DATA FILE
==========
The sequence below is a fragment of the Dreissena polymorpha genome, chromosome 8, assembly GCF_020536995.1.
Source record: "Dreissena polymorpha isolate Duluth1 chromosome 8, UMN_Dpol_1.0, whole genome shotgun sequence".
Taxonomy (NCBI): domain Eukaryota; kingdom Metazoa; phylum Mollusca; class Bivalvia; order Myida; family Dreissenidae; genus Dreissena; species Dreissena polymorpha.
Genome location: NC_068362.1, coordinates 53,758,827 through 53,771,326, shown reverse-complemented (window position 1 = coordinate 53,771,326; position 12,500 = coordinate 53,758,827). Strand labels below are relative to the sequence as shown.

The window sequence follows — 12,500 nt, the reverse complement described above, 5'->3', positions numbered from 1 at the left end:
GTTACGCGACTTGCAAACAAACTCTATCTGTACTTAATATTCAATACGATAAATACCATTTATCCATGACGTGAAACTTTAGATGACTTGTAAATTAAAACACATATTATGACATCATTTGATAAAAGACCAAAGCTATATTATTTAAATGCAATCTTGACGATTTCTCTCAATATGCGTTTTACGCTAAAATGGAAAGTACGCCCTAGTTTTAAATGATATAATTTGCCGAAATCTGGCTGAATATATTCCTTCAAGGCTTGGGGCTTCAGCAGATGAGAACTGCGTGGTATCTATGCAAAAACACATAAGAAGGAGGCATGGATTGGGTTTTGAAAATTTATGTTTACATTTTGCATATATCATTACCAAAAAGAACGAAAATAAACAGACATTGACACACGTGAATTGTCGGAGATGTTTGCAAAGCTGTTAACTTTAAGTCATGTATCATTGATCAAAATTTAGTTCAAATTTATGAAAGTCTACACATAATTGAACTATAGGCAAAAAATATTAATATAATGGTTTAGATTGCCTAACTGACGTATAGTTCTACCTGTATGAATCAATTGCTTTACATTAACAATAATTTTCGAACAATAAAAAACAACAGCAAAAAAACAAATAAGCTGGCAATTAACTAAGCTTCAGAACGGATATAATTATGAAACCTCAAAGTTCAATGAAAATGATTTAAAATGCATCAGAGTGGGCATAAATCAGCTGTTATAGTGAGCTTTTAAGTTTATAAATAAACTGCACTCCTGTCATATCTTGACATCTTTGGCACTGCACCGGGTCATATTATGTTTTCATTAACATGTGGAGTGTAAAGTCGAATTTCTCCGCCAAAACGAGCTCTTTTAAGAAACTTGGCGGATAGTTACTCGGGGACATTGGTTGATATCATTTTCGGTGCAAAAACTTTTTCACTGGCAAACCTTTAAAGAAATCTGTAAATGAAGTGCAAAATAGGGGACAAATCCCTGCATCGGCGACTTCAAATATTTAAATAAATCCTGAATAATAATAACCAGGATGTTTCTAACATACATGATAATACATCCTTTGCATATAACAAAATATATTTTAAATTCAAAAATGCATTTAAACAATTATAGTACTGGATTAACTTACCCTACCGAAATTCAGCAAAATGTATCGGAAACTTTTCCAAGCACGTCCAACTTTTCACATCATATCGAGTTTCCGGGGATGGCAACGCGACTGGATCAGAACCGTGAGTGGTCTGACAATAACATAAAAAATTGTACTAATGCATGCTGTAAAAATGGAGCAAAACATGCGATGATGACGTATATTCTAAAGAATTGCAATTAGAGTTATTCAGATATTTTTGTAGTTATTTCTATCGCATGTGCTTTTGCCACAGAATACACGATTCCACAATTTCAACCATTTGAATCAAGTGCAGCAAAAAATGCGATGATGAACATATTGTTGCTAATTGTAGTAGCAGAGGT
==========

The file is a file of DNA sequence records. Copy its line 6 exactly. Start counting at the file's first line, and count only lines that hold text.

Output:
GTTACGCGACTTGCAAACAAACTCTATCTGTACTTAATATTCAATACGATAAATACCATTTATCCATGACGTGAAACTTTAGATGACTTGTAAATTAAAACACATATTATGACATCATTTGATAAAAGACCAAAGCTATATTATTTAAATGCAATCTTGACGATTTCTCTCAATATGCGTTTTACGCTAAAATGGAAAGTACGCCCTAGTTTTAAATGATATAATTTGCCGAAATCTGGCTGAATATATTCCTTCAAGGCTTGGGGCTTCAGCAGATGAGAACTGCGTGGTATCTATGCAAAAACACATAAGAAGGAGGCATGGATTGGGTTTTGAAAATTTATGTTTACATTTTGCATATATCATTACCAAAAAGAACGAAAATAAACAGACATTGACACACGTGAATTGTCGGAGATGTTTGCAAAGCTGTTAACTTTAAGTCATGTATCATTGATCAAAATTTAGTTCAAATTTATGAAAGTCTACACATAATTGAACTATAGGCAAAAAATATTAATATAATGGTTTAGATTGCCTAACTGACGTATAGTTCTACCTGTATGAATCAATTGCTTTACATTAACAATAATTTTCGAACAATAAAAAACAACAGCAAAAAAACAAATAAGCTGGCAATTAACTAAGCTTCAGAACGGATATAATTATGAAACCTCAAAGTTCAATGAAAATGATTTAAAATGCATCAGAGTGGGCATAAATCAGCTGTTATAGTGAGCTTTTAAGTTTATAAATAAACTGCACTCCTGTCATATCTTGACATCTTTGGCACTGCACCGGGTCATATTATGTTTTCATTAACATGTGGAGTGTAAAGTCGAATTTCTCCGCCAAAACGAGCTCTTTTAAGAAACTTGGCGGATAGTTACTCGGGGACATTGGTTGATATCATTTTCGGTGCAAAAACTTTTTCACTGGCAAACCTTTAAAGAAATCTGTAAATGAAGTGCAAAATAGGGGACAAATCCCTGCATCGGCGACTTCAAATATTTAAATAAATCCTGAATAATAATAACCAGGATGTTTCTAACATACATGATAATACATCCTTTGCATATAACAAAATATATTTTAAATTCAAAAATGCATTTAAACAATTATAGTACTGGATTAACTTACCCTACCGAAATTCAGCAAAATGTATCGGAAACTTTTCCAAGCACGTCCAACTTTTCACATCATATCGAGTTTCCGGGGATGGCAACGCGACTGGATCAGAACCGTGAGTGGTCTGACAATAACATAAAAAATTGTACTAATGCATGCTGTAAAAATGGAGCAAAACATGCGATGATGACGTATATTCTAAAGAATTGCAATTAGAGTTATTCAGATATTTTTGTAGTTATTTCTATCGCATGTGCTTTTGCCACAGAATACACGATTCCACAATTTCAACCATTTGAATCAAGTGCAGCAAAAAATGCGATGATGAACATATTGTTGCTAATTGTAGTAGCAGAGGT